The Walking Dead: Saints and Sinners Review

Imagine what would happen if you took a half-season of The Walking Dead TV show, mashed it together with a Deus Ex or System Shock style of exploration and decision-making, and then drizzled it with the best aspects of a modern VR game. What you might end up with is a survival horror game that’s oppressively tense and brutal, but also tugs on you relentlessly to explore every corner of its post-apocalyptic world for hidden loot and nuggets of lore. The Walking Dead: Saints & Sinners is exactly that, and it absolutely nails the mix, delivering it with a level of detail and a depth of interactivity that feels like a genuine step forward for virtual reality.

You play as the Tourist, a storied survivor and living urban legend who seems to be immune to the fictional virus that makes everybody else a little bitier in The Walking Dead universe. You’ve rolled into the sunken remains of New Orleans following a rumor about a buried hotbed of limitless supplies called the Reserve, and the rest is up to you. It’s a simple setup, but one that’s perfect for the size and scope of Saints & Sinners because it doesn’t immediately saddle you with any presumptions about your character’s morality.

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You’re introduced to New Orleans by your old buddy Henri, but the moral choices you’ll make while navigating its several open-ended zones are yours alone. As an Obsidian fan, I was pleased to find that there were several major factions fighting for control of the Reserve, each with their own perspective on the bleak situation around you. One such moral choice involves a mission where a faction member will send you to rescue their brother in exchange for an important item, and it’s fantastic that you can then choose to upend the original mission and kill the brother, earning his captors as allies and instead taking the item by force – if that’s the path you prefer, of course. Saints & Sinners’ ending depends entirely on the decisions you make throughout the campaign too, few of which are decidedly ‘good’ or ‘evil’.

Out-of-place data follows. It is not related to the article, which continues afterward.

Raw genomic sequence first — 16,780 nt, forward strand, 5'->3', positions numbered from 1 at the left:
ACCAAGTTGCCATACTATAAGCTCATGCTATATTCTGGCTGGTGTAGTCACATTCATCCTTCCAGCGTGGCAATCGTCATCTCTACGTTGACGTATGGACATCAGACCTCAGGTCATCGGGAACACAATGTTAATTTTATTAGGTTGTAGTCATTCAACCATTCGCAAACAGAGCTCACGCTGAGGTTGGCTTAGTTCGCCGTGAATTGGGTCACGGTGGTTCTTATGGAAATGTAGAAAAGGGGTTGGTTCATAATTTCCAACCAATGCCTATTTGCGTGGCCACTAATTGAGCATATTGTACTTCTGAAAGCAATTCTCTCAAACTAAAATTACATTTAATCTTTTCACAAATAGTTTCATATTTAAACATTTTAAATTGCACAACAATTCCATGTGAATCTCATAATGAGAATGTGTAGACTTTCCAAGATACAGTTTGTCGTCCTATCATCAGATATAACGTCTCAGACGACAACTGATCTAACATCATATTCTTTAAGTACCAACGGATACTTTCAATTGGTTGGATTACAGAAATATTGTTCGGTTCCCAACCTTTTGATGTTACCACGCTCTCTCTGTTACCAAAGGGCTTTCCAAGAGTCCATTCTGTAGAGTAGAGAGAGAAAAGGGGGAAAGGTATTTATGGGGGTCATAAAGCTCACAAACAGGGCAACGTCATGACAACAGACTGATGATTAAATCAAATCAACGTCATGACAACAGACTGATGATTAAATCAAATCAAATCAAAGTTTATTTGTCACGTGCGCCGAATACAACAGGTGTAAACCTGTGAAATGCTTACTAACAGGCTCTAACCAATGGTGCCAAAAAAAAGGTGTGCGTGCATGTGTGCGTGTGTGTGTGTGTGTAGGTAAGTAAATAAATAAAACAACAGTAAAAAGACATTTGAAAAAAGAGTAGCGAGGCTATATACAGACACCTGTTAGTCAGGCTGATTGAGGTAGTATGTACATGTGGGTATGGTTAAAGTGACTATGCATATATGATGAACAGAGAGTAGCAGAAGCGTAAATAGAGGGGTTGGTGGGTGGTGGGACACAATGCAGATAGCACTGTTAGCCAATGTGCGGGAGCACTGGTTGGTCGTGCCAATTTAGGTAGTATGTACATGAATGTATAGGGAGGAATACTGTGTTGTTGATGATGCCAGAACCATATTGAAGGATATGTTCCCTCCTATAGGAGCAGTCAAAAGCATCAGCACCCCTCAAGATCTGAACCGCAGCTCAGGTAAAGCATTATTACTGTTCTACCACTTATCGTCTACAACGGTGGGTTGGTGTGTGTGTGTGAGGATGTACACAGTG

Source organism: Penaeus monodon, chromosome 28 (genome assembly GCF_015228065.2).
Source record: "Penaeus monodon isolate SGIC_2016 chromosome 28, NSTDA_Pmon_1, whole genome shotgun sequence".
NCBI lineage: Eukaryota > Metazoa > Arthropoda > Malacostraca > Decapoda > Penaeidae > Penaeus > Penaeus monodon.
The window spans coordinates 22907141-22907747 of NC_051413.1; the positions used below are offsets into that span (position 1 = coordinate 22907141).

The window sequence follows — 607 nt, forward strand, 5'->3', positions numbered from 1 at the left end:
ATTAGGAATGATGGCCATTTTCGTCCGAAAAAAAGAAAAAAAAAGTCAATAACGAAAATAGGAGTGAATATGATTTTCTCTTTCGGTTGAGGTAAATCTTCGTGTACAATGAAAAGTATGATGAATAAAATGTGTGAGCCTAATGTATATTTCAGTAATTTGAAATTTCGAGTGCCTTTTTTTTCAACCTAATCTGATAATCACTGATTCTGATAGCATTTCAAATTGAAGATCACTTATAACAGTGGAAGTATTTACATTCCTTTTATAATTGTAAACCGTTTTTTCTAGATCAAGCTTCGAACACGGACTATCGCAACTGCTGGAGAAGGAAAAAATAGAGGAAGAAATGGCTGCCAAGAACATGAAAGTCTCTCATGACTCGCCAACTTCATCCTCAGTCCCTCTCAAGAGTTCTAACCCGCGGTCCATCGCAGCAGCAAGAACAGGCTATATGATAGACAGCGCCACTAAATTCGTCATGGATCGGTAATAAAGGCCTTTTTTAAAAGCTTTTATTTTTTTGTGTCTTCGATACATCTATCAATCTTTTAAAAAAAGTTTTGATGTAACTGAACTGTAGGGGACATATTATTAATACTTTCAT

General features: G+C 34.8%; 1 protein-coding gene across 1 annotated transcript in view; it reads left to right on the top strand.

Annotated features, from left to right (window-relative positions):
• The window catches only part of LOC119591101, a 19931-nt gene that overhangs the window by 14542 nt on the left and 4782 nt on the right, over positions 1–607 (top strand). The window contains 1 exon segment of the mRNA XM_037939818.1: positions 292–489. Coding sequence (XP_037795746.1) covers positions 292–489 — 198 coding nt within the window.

All that choice makes the Tourist primarily a shell for you to insert your own personality into, with decent voice acting that gives life to each dialogue option, much like Commander Shepard in the Mass Effect series. By comparison, Telltale’s The Walking Dead accomplished some truly great feats of cinematic storytelling and meaningful decision-making in its hostile and zombie-riddled world, but it never gave me free rein to do whatever I wanted. That’s something I had craved for years when I was a regular watcher of The Walking Dead TV series, and while Telltale’s take on The Walking Dead certainly made me care about Clementine, it never made me feel like I was in that world.

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Saints & Sinners scratches that itch with the grace and confidence of a well-lubricated bowie knife. The portrayal of killing zombies – or walkers – has never been as satisfying as it is here, and the abject terror of an unexpected walker swarm has never been as palpable. Zombie guts and brains are rendered with great detail, but what really grounds you in this world is the fact that weapons have appropriate weight and heft. Heavy weapons like axes and rifles require you to grip them with both hands for stability, while small weapons like shivs are much lighter and easier to land precise blows with. It’s not as nuanced as a game like Boneworks; you can’t wield just any item as a weapon, but this combat system is far more tactile and exciting than if you were doing it remotely with a gamepad or a keyboard.